At the end of Ötztal Valley, Obergurgl is located high in the Alps. Sitting at over 1,900-meter elevation, it is not all that surprising that this ski resort experiences so much white powder. With the average of snow recorded in history between 1895 and 1992, Obergurgl is among the top five snowiest places in Tirol. Surrounded by mountains, your winter wonderland holiday getaway is almost guaranteed.

Ausblick von einer Hotelterasse in Obergurgl.

The view from Hochfirst Hotel in Obergurgl.

St. Anton am Arlberg, 1.300 m

Dubbed “The Birthplace of Alpine Skiing”, St. Anton is located high in the Arlberg Region and this uplifted area causes an increase in precipitation. Actually, this is one of Austria’s prime spots to get a lot of snow. In the town’s recorded history between 1895 and 1992, St. Anton boasted an average of 100 centimeters of snow per year. With this high altitude and location on the eastern side of the Arlberg Range, St. Anton is among Tirol’s best bets if you want to celebrate a White Christmas.

Weihnachtliche Idylle beim Museum im Arlberg-Kandahar-Haus in St. Anton am Arlberg. (Foto: Wolfgang Burger)

The picture-perfect, blanket-white festive season in St. Anton am Arlberg: The Local Heritage Museum at Arlberg-Kandahar-Home. (Photo Credit: Wolfgang Burger)

Pertisau am Achensee, 935m

In Pertisau, there’s an average 124 days a year when snow is on the ground. The average maximum snow depth during the 30-year record (1983/84 – 2012/2013) was 89 centimeters. Located on the shores of Achensee Lake, this is a picturesque place in which to celebrate the holidays, and a sparkling coat of snow is a terrific bonus.

Langläufer bei Pertisau am Achensee im Winter 2014/15. (Foto: Tirol Werbung)

Cross country skiers in Pertisau, Achensee Lake Region, in the winter of 2014-2015. (Photo Credit: Tirol Werbung)

Hinterhornbach in Lechtal Valley, 1,100m

Hinterhornbach receives a 30-year average 507 centimeters of new snow per year (1983/84 – 2012/2013). Over the winter, the average maximum snow depth reaches 106 centimeters and there is snow on the ground for 141 days. So yes, there will be snow for Christmas very likely.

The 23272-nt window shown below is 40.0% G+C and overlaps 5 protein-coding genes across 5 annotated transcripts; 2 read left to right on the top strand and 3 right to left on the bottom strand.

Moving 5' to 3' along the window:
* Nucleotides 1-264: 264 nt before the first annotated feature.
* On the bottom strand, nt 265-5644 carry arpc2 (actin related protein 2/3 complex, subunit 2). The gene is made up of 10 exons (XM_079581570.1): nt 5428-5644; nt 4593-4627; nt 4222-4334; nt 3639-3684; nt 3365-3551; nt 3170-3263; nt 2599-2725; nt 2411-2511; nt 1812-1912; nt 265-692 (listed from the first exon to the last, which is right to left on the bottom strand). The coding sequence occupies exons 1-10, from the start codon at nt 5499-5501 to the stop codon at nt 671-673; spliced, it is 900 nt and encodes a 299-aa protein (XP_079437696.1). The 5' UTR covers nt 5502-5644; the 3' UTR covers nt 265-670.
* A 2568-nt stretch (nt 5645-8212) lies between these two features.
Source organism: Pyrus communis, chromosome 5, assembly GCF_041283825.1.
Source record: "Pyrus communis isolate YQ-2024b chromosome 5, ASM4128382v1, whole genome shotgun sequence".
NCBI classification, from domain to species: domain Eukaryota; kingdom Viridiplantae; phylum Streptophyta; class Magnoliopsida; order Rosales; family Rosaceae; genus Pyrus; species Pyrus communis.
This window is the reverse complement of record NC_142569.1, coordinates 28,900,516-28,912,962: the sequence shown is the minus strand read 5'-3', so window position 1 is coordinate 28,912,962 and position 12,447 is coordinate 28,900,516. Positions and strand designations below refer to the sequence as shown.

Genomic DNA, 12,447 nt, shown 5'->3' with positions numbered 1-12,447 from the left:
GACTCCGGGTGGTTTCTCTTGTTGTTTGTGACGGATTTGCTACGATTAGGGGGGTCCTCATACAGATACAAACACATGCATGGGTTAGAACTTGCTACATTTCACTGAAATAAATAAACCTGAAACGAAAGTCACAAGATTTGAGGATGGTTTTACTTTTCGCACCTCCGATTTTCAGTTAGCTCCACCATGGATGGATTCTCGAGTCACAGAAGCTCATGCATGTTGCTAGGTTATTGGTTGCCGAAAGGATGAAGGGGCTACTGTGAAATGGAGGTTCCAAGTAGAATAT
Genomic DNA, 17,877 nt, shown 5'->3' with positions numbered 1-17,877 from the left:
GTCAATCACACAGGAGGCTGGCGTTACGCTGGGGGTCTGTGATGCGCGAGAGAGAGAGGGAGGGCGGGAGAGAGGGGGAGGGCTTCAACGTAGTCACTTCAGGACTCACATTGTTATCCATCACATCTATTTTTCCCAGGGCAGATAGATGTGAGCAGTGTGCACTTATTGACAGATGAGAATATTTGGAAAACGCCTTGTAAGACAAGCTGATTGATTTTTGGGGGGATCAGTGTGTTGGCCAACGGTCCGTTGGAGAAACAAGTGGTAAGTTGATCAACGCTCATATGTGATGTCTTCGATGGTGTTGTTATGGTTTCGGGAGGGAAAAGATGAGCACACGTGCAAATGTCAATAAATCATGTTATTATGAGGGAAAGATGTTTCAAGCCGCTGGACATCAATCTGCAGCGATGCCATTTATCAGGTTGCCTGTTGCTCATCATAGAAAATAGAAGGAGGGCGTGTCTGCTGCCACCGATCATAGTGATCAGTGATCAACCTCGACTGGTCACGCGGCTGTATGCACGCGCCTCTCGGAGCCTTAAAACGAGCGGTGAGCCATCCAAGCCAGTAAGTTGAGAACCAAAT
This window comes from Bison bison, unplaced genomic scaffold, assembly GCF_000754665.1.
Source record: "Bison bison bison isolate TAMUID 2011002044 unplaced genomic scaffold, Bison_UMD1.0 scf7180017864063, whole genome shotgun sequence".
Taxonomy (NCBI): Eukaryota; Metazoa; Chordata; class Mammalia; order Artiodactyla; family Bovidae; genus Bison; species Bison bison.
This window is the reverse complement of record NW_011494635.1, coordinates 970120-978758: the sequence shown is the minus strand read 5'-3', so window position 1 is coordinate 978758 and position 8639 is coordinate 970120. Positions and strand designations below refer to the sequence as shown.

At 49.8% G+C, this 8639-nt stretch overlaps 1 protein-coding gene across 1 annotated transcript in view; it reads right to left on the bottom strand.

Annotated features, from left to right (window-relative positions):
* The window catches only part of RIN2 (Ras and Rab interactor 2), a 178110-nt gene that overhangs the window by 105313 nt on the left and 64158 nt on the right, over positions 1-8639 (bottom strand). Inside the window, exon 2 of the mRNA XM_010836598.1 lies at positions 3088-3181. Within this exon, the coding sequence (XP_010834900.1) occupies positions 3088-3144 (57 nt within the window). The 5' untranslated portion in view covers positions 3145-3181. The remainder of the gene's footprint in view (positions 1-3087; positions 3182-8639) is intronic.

Winter walking in scenic Lechtal Valley. (Photo Credit: Eisenschink)

Winter walking in scenic Lechtal Valley. (Photo Credit: Eisenschink)

Tannheim, 1,110m

During the 30-year record (1983/84 – 2012/2013), Tannheim saw about 82 centimeters of snow each year and had 137 days with snow on the ground on average. There’s a good chance you’ll need your boots on a snowy Christmas Day.

Winterwanderer im Tannheimer Tal. (Foto: TVB Tannheimer Tal)

Walking in a winter wonderland in Tannheimer Tal Valley. (Photo Credit: TVB Tannheimer Tal)

Innsbruck, 578m

Based on snow statistics from the years 1991 to 2013, Innsbruck is taking the last spot on the list with a 39 percent prospect of seeing a white Christmas. Obviously, Tirol’s capital is located much lower than the rest of the places on this list. Still, Innsbruck claims Austria’s snowiest capital city. The snowiest Christmas Day in the town’s recorded history occurred in 1961 with a total of 96 centimeters.

Weiß steht Innsbruck gut. (Foto: Tirol Werbung, Bernhard Aichner)

Innsbruck looks gorgeous blanketed in white. (Photo Credit: Tirol Werbung, Bernhard Aichner)

Sources and More Information:

General, Winter